Family Based Immigration

1. Introduction to Categories and Preferences of Family-Based Immigration
Foreign individuals can obtain immigrant visas (“green card”) through qualifying family members who are citizens or lawful permanent residents of the United States. There are two groups of family-based visas available: immediate relatives and family preference.

  • Immediate Relatives Immigrant Visas are available for:
    • the spouse of a U.S. Citizen
    • children of U.S. Citizens who are unmarried and under 21 years of age
    • the parents of a U.S. Citizen who is at least 21 years old

    The visas for immediate relatives of a citizen are not subject to any numerical limitation or quota. This means that the numbers of visas are unlimited and always available.

  • Family Preference Immigrant Visas. These visas are available for other close family members of a U.S. Citizen and also for family members of Permanent Residents. However, the numbers of visas available each year are subject to a numerical limitation, so visas are not always available. The qualifying family members are divided into “Family Preferences Categories”.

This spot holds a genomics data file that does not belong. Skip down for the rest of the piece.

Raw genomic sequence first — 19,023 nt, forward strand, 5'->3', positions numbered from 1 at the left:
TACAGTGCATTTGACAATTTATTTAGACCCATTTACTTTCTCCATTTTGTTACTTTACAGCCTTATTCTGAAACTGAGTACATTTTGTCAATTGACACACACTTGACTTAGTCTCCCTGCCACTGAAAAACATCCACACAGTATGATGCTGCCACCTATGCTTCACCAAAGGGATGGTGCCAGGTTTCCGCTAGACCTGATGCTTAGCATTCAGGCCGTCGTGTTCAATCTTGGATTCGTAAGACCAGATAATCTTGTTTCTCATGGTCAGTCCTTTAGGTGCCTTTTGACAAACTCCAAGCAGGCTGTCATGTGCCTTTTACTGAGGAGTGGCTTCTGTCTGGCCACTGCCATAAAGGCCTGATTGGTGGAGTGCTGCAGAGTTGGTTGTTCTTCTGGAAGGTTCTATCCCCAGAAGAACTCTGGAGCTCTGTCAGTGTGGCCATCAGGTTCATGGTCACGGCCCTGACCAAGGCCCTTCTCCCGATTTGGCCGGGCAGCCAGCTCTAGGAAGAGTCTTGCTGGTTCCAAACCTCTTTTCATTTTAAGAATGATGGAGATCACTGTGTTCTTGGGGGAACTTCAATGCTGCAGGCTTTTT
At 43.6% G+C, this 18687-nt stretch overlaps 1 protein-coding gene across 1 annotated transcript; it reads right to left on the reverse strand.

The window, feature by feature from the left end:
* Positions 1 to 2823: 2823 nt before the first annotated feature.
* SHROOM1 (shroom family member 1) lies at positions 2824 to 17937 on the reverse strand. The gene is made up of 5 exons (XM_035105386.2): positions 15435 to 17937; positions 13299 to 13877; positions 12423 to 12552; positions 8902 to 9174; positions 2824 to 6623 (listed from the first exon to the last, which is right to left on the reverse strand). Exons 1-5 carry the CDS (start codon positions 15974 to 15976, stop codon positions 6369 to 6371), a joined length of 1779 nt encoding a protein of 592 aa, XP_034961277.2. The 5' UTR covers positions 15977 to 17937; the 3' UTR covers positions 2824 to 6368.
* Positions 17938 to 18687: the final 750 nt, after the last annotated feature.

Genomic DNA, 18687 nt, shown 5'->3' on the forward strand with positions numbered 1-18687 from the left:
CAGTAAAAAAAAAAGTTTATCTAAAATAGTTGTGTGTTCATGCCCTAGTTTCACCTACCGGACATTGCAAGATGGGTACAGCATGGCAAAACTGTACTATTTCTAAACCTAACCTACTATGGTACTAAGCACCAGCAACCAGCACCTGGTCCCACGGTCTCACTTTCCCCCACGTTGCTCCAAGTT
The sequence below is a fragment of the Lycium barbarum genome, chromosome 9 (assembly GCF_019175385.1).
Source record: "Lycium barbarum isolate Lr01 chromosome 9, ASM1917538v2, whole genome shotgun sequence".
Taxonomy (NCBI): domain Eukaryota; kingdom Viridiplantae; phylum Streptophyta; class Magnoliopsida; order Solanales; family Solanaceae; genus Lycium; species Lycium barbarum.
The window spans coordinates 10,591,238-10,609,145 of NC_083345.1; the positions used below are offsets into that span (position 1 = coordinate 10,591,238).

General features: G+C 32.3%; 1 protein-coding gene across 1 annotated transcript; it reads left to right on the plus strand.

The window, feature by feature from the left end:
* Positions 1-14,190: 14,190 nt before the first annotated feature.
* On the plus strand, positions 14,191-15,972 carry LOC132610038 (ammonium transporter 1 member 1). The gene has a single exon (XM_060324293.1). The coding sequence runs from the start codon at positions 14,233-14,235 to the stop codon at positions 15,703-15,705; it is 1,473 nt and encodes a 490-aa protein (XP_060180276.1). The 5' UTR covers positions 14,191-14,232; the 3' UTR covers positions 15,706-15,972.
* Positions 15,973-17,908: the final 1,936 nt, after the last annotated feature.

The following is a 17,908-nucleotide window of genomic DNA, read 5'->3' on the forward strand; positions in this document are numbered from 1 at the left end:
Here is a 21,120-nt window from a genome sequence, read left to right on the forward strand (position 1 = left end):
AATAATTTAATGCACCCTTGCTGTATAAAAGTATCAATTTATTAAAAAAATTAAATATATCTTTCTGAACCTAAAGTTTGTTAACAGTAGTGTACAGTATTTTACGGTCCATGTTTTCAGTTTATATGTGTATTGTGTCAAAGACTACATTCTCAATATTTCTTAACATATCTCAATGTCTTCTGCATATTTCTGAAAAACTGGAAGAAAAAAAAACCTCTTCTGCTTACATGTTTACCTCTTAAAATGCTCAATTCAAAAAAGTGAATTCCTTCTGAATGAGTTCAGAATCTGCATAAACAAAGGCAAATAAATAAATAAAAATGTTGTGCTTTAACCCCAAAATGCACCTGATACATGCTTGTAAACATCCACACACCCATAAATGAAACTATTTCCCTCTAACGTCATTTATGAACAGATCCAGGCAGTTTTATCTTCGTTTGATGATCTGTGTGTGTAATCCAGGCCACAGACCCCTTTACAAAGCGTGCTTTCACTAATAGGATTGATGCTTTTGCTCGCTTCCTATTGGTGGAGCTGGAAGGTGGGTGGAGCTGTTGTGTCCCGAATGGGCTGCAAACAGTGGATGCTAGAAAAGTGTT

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2. Family Preferences Subject to Visa Availability Limitation
Family preferences subject to visa availability limitation are:

  • First Preference (F1): the unmarried children over 21 years of age of U.S. Citizens, and their minor children, if any.
  • Second Preference (F2): spouses, minor children, and unmarried children over 21 years of age of permanent residents of the United States.
  • Third Preference (F3): married sons and daughters of U.S. Citizens, and their spouses and minor children.
  • Fourth Preference (F4): Brothers and sisters of U.S. Citizens and their spouses and minor children (U.S. Citizen must be at least 21 years old)
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3. “Priority Date” and “Visa Bulletin”
Family Preference Categories listed above are limited to 226,000 visas per year. If the numbers of qualified applicants exceed the numbers of visas available for a given year, a waiting list forms. The visas are distributed according to the preference category and the applicant’s “Priority Date”. The priority date is the date that the petition is filed with the Immigration Service and it is used to determine the alien’s place in line in the waiting list. Once the priority date becomes current, the alien will be eligible to apply for an immigrant visa (If the alien is in the United States legally, he or she will be able to submit the application for the green card or if the alien is in a foreign country then the U.S. National Visa Center will begin processing documents for the interview preparation at the U.S. Consulate).